“These numbers suggest two contrasting points 1) that more and more businesses and individuals are abiding by the “Stay Home, Stay Healthy” order – which is critical for the health of our fellow Washingtonians, and 2) this virus is having a profoundly negative impact on our economic health, and that Washington businesses and workers are hurting like never before,” said Employment Security Commissioner Suzi LeVine.

In Spokane County, initial claims filed increased from 8,766 to 12,102 last week. This is an increase of 38% from the previous week. 

Nationally, more than 6.6 million Americans applied for unemployment benefits last week — doubling a record high set just one week earlier.

10:36 a.m. 

Four City of Spokane firefighters who have symptoms similar to those of COVID-19 are isolating at home. 

This comes after 30 firefighters were previously quarantined after coming in contact with someone while they were either on or off-duty who was displaying symptoms of COVID-19. 

No firefighters have tested positive and there are no outstanding tests, said City of Spokane spokesperson Brian Coddington. No firefighters are hospitalized. 

10:13 a.m. 

The Washington State Nurses Association is calling on local, state and federal governments to provide “transparent, updated information on the response to the COVID-19 pandemic."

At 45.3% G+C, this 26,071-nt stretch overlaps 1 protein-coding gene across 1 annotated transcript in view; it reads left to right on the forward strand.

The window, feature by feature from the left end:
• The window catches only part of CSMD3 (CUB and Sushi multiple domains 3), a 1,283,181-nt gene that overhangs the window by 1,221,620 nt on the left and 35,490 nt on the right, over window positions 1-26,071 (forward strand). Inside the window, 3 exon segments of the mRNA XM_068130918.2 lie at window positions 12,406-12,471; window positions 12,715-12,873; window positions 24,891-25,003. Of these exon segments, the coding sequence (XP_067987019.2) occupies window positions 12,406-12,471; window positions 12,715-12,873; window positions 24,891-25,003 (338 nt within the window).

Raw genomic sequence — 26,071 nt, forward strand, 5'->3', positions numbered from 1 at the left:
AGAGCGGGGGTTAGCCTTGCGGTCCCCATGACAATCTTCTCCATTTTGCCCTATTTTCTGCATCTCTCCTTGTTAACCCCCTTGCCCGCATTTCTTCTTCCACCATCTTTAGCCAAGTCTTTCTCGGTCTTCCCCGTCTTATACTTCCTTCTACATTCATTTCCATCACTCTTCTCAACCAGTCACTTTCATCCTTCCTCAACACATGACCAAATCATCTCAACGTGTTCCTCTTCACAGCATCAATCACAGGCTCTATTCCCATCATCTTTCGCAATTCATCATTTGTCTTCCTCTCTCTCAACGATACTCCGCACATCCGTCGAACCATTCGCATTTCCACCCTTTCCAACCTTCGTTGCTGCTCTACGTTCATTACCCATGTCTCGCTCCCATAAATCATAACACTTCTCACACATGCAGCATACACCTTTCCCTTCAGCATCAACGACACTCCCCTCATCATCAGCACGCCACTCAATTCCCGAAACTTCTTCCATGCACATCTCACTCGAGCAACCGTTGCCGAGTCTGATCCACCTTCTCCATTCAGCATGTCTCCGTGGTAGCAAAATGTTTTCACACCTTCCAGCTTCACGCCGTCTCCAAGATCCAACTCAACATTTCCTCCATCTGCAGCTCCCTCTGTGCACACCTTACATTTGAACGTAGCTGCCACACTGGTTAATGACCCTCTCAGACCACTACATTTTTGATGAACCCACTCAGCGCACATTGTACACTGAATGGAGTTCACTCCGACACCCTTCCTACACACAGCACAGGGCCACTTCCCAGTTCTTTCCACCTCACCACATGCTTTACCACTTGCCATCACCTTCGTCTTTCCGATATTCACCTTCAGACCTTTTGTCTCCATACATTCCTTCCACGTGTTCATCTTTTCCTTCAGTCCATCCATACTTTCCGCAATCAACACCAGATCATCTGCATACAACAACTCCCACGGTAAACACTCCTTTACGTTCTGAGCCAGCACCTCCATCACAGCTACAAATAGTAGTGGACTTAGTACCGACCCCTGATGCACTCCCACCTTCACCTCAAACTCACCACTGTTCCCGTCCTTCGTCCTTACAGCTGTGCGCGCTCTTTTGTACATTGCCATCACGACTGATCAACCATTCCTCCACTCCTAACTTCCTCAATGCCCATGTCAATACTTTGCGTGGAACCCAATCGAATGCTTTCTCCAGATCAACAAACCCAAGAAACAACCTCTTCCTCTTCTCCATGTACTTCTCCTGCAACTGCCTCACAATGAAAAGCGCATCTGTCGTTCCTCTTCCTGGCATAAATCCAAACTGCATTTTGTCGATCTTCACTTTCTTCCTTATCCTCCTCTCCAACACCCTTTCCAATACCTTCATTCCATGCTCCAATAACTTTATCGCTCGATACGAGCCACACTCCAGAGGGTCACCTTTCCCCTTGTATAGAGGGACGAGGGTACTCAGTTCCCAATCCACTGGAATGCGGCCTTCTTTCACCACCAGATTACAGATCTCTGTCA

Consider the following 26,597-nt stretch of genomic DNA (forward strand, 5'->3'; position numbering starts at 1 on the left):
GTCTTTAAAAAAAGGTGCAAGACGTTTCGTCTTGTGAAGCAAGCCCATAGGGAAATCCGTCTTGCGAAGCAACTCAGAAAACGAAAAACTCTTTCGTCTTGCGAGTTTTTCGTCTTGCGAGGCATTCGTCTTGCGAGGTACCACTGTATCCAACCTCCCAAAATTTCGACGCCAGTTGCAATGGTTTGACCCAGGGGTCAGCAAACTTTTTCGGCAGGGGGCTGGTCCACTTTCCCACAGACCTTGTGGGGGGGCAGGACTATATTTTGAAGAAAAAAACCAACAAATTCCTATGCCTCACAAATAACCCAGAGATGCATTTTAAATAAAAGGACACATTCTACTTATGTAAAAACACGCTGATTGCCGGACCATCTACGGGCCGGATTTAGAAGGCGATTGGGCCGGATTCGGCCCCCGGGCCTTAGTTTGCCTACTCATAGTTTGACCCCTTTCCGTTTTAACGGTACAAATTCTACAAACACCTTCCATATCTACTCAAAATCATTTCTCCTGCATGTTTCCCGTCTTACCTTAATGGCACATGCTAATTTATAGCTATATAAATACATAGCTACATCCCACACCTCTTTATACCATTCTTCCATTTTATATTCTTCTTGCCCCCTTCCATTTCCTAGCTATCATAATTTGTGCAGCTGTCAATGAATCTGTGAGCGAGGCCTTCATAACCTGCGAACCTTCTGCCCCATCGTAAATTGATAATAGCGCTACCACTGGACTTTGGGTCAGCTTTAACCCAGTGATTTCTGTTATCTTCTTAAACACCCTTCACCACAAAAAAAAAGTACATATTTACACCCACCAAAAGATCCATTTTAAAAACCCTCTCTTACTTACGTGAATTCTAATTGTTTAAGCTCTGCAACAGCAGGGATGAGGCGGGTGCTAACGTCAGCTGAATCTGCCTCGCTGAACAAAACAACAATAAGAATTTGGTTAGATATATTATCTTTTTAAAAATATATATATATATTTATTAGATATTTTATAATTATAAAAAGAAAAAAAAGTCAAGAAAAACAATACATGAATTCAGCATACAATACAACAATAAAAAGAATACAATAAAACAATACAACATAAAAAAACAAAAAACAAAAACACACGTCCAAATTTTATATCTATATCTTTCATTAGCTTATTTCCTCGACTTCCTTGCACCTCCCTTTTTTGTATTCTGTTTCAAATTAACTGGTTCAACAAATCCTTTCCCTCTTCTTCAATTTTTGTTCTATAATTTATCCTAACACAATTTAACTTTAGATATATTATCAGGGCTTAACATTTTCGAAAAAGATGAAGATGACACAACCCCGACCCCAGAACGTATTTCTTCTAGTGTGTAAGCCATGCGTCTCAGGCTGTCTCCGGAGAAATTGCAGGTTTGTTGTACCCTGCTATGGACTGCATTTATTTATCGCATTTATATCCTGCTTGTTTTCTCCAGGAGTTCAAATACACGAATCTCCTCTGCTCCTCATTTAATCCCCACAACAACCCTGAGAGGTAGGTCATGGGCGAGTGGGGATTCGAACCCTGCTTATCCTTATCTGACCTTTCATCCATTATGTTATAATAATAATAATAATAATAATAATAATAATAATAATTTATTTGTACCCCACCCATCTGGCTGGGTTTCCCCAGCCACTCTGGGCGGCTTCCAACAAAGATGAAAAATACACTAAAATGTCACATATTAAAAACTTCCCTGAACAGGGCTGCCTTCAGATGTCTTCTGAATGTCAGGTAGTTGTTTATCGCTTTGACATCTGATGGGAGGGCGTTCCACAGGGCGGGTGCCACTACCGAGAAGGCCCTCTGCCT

Read the full WSNA statement here 

10 a.m.

Spokane County Health Officer Dr. Bob Lutz reports five deaths among 181 coronavirus cases in the county. Thirty people are hospitalized. 

9 a.m. 

The Spokane Regional Health District will reopen the coronavirus testing drive-thru at the Spokane Interstate Fairgrounds at 10 a.m. The new location is in a building that's better suited to handle inclement weather, according to Spokane Regional Health District Spokesperson Kelli Hawkins.

RELATED: Coronavirus testing drive thru reopening Thursday at the fairgrounds

6:10 a.m. 

The number of people hospitalized due to the coronavirus in Spokane County rises to 29. There are 165 confirmed cases, and five deaths.

5: 40 a.m.

A Spokane native living in China says things in the country are beginning to go back to normal after a two month lockdown. 

“It is something that can be controlled, the situation isn’t hopeless. It’s going to take a big community effort to beat this. If America is united to solve a problem I think we are capable of anything. We need to get everyone on board," he said. 

Read the rest of his interview with KREM 2 here.

5 a.m. Boeing offers employee buyout.

The Boeing Company offered voluntary buyouts to eligible employees to try and reduce costs and adjust its workforce amid the coronavirus pandemic.

In a letter to employees, Boeing President and CEO Dave Calhoun said eligible employees who want to exit the company will receive a pay and benefits package. Calhoun said the move "aims to reduce the need for other workforce actions."

“When the world emerges from the pandemic, the size of the commercial market and the types of products and services our customers want and need will likely be different. We will need to balance the supply and demand accordingly as the industry goes through the recovery process for years to come,” Calhoun wrote.

There are 71,829 Boeing employees in Washington state, according to the company's website.